Communication: You Want to Do it Right


Carnal at the controls

Communication: You Want to Do it Right


Communication to aviation is as important as wings on an airplane. You will not be in the air very long without it, and that could mean the difference between life or death.

When pilots are flying, the control tower and themselves need to be communicating clearly at all times.  Trouble is near when there is a break in communication. When a flight instructor has a student, they must be able to communicate well with them because they depend on the instructor’s communication ability to accomplish the task right.

I had the chance to sit down and interview Keelan Carnal. He is a flight instructor here at Tech and also flies as a corporate pilot. Carnal will soon have enough hours and experience to start flying for the airlines.

When I asked him how important communication is in aviation, he said,“ You will not teach anybody anything without being able to properly communicate with them.” He even went on to say how he communicates with himself when he flies solo just to make sure he is not forgetting anything.

Another form of communication that can be overlooked is written communication. Just like earlier, you have to vary your communication strategy depending on what type of person you are talking to. Maybe this person cannot get the concept by the way it is being communicated to him or her, but if it is written or drawn out, it might spark something and get them on the right track.

As far as writing technical reports or documents, Carnal said he only has to do that when he has to write up some malfunction about the aircraft. However, you really have to be specific and technical in a way to get the mechanics to understand exactly what the problem is. “Altitude, time, power setting, weather conditions are all items that must be included in the report, along with what was happening to the aircraft,” he told me.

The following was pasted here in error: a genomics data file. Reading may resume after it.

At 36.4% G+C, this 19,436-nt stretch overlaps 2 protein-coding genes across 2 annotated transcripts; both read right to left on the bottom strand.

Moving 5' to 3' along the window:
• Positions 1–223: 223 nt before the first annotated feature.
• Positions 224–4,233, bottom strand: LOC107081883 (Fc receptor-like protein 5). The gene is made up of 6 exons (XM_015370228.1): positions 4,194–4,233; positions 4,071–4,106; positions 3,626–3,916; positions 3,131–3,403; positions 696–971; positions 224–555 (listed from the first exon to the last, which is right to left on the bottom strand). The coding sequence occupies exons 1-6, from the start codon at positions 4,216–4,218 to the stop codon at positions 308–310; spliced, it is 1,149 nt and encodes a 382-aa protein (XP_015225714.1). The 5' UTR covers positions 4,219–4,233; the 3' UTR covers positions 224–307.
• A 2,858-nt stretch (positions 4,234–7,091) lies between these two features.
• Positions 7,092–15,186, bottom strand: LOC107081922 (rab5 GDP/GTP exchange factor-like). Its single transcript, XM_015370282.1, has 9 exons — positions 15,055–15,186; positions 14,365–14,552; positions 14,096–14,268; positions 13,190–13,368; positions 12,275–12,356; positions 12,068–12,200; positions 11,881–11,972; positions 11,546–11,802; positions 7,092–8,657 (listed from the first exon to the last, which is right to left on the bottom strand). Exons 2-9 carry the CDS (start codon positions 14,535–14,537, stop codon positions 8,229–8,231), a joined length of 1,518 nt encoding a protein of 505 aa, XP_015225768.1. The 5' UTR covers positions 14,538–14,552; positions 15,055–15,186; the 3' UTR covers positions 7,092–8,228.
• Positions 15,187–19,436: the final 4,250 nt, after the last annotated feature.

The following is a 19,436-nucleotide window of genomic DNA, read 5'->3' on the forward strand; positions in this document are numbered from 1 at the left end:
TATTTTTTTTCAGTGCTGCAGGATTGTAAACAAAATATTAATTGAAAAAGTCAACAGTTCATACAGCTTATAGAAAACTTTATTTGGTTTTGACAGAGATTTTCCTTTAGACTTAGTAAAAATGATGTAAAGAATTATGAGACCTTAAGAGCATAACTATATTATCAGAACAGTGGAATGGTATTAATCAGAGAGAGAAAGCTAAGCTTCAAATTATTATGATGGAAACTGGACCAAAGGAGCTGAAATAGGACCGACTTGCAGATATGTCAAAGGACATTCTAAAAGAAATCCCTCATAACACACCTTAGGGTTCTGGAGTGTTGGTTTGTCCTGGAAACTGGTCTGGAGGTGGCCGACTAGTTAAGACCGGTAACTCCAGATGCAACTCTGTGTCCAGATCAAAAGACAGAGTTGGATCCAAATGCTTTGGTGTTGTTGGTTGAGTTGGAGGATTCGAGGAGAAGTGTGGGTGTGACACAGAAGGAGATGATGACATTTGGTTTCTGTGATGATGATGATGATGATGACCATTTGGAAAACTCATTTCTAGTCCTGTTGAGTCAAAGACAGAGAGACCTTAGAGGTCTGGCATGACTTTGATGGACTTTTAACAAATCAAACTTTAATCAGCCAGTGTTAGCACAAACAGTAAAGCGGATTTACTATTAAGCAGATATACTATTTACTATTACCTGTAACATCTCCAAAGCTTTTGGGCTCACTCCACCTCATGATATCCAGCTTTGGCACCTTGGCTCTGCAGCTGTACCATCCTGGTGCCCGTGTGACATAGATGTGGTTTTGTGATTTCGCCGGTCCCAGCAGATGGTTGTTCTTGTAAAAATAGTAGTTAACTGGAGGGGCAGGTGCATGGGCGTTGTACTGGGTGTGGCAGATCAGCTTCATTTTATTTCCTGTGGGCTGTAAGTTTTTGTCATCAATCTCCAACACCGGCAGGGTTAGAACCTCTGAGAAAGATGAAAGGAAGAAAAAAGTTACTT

Throughout the interview, Carnal did stress on the importance of varying communication styles with different people when instructing. “Not all students learn the same way, so you are continuously changing your approach,” Carnal said. Instructors would not communicate the same way with a student that has zero flight hours and another student that has one thousand flight hours. I believe this is true, because I have been able to fly with different instructors and I remember how each one told me the same thing in a different way.

Listening is another key factor in being able to communicate well. Carnal stated, “You will not be able to communicate correctly if you do not listen, and if you don’t listen, you will not know what to communicate.”

Failing to communicate properly is something that pilots attempt to avoid. When that happens, everyone will not be on the same page. When every pilot does not understand what is going on, accidents start occurring.

“It is all about what type of person you are talking to that depends on what type of communication skill is needed,” Carnal said.   The key is finding out what important skill to use to get the message across. In the airplane, things happen quickly, so being able to know what to say and how to say it in time critical situations can make a huge difference.

Posted by Matthew Adams, guest blogger


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